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Archetype Examples

An archetype is a symbol, usually an image, which recurs often enough in literature to be recognizable as an element of one's literary experience as a whole. Carl Jung used the term "archetype" to refer to the generalized patterns of images that form the world of human representations in recurrent motifs, passing through the history of all culture. Archetypal literary criticism argues that archetypes determine the form and function of literary works, that a text's meaning is shaped by cultural and psychological myths. Archetypes are the unknowable basic forms personified or concertized in these recurring images.

Since archetypes are rooted in the collective unconscious, they may be conceived through the psychic activity of any individual, be it in the form of dreams, art works, the ancient monuments of religious activity, or the contemporary images of commercial advertising. Such archetypes as the "innocent babe," the "unheeded prophet," the "philosopher's stone," and the "heavenly ascent" are repeated in numerous works of cultural creation. Other common archetypes and recognizable character types such as the trickster or the hero, symbols such as the apple or snake, or images such as crucifixion are all laden with meaning already when employed in a particular work.
-General Maximus
-William Wallace
-King Leonidas

Meaning: The Warrior - This archetype is described as an aggressive, skillful, loyal, disciplined, and often emotionally detached male figure. These brave men fight for honor or to protect and serve that of which they believe in strongly; whether it be a home, a love, or ideal. Today the Warrior archetype lives on in our reverence for those who serve in the armed forces. Properly tapping into the Warrior's energy provides a man with an unsurpassed power source which will fuel him to reach his goals, fight for worthy causes, achieve greatness, and leave a lasting legacy.
Warrior Male Character Hero
Tragedy
Meaning: The tragedy is the consequences of human overreaching and egotism
Story
Comedy
Meaning: The plot of a comedy involves some kind of confusion that must be resolved before the hero and heroine can be united in love.
Story
Voyage and Return
Meaning: Stories of normal protagonists who are suddenly thrust into strange and alien worlds and must make their way back to normal life once more.
Story
Rags to Riches
Meaning: A modest and moral but downtrodden character achieves a happy ending when their natural talents are displayed to the world at large. In the real world this applies to anyone with an undeniably incredible talent who wants to break through and be successful.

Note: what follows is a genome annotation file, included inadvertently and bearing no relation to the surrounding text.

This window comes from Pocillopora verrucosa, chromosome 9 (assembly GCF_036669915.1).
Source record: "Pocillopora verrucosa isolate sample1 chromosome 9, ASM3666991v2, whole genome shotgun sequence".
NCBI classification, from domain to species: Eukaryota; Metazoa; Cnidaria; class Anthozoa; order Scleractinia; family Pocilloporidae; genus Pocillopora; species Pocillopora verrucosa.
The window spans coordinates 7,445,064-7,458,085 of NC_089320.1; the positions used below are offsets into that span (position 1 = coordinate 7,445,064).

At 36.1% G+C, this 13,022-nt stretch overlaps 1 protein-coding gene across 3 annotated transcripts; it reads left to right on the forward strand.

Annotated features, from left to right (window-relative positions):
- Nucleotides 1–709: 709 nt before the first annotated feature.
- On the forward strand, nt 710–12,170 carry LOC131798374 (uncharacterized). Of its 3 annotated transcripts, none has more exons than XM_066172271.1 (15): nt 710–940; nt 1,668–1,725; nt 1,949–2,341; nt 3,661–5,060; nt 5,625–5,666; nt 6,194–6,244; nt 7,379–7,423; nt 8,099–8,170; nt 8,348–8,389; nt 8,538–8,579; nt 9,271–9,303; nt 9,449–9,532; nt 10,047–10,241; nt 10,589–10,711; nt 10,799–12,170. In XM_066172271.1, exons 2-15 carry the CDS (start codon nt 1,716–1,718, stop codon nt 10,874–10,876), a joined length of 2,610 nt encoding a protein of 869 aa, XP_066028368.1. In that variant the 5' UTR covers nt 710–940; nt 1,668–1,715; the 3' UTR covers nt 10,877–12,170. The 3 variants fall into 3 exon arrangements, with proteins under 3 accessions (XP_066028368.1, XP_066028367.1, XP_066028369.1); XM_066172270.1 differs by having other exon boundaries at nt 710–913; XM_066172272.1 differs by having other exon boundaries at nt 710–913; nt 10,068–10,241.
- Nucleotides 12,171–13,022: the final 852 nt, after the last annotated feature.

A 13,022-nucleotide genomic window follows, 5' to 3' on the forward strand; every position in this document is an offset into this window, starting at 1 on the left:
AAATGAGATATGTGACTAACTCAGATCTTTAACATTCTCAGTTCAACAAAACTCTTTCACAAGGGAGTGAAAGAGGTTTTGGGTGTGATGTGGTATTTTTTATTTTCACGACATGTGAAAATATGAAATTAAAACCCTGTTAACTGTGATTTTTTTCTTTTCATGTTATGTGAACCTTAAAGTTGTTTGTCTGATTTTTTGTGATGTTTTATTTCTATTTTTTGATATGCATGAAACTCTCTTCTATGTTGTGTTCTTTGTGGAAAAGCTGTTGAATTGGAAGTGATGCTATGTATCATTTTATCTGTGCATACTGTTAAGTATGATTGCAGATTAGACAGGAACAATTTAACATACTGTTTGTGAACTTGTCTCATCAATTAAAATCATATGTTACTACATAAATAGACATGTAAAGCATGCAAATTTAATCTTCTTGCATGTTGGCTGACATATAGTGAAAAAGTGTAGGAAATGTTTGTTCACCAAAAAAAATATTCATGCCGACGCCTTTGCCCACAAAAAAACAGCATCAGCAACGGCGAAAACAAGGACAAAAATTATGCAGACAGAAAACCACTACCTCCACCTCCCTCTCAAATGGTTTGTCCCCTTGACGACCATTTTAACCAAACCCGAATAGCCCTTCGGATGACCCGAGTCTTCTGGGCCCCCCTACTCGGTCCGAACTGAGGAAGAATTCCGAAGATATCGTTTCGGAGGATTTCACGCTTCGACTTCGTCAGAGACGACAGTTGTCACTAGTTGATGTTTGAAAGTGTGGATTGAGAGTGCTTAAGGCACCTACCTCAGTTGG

Story
Overcoming the Monster
Meaning: The hero must destroy the monster to restore balance to the world. In the real world this could be overcoming an addiction, debt, beating an illness or any thing else that requires something to be defeated for the hero to win.
Story
The Maze
Meaning: A puzzling dilemma or great uncertainty, search for the dangerous monster inside of oneself, or a journey into the heart of darkness.
Symbolic Symbols
Heaven vs. Hell
Meaning: Man has traditionally associated parts of the universe not accessible to him with the dwelling places of the primordial forces that govern his world. The skies and mountaintops house his gods, the bowels of the earth contain diabolic forces.
Symbolic Symbols
Nature vs. Mechanistic World
Meaning: Nature is believed to be good while technology is evil.
Symbolic Symbols
Fire and Ice
Meaning: Fire represents knowledge, light, life, and rebirth, while ice, like the desert, represents ignorance, darkness, sterility, and death.
Symbolic Symbols
Supernatural Intervention
Meaning: Spiritual beings intervene on the side of the hero or sometimes against him.
Symbolic Symbols
Innate Wisdom vs. Educated Stupidity
Meaning: Some characters exhibit wisdom and understanding of situations instinctively as opposed to those supposedly in charge. Loyal retainers often exhibit this wisdom as they accompany the hero on the journey.
Symbolic Symbols
Light vs. Darkness
Meaning: Light usually suggests hope, renewal, or intellectual illumination; darkness implies the unknown, ignorance, or despair.
Symbolic Symbols
The Unhealable Wound.
Meaning: Either a physical or psychological wound that cannot be fully healed. The wound symbolizes a loss of innocence.
Situational
Battle between Good and Evil.
Meaning: Mankind shows eternal optimism in the continual portrayal of good triumphing over evil despite great odds.
Situational
Death and Rebirth.
Meaning: This motif grows out of a parallel between the cycle of nature and the cycle of life. Thus morning and springtime represent birth, youth, or rebirth, while evening and winter suggest old age or death.
Situational Story
Archetype Meaning
An archetype is a noun that refers to a very typical example of a particular thing or person, or an original that has been imitated. Archetype, in literary criticism, a primordial image, character, or pattern of circumstances that recurs throughout literature and thought consistently enough to be considered a universal concept or situation.
Archetype Examples
The 12 archetypes.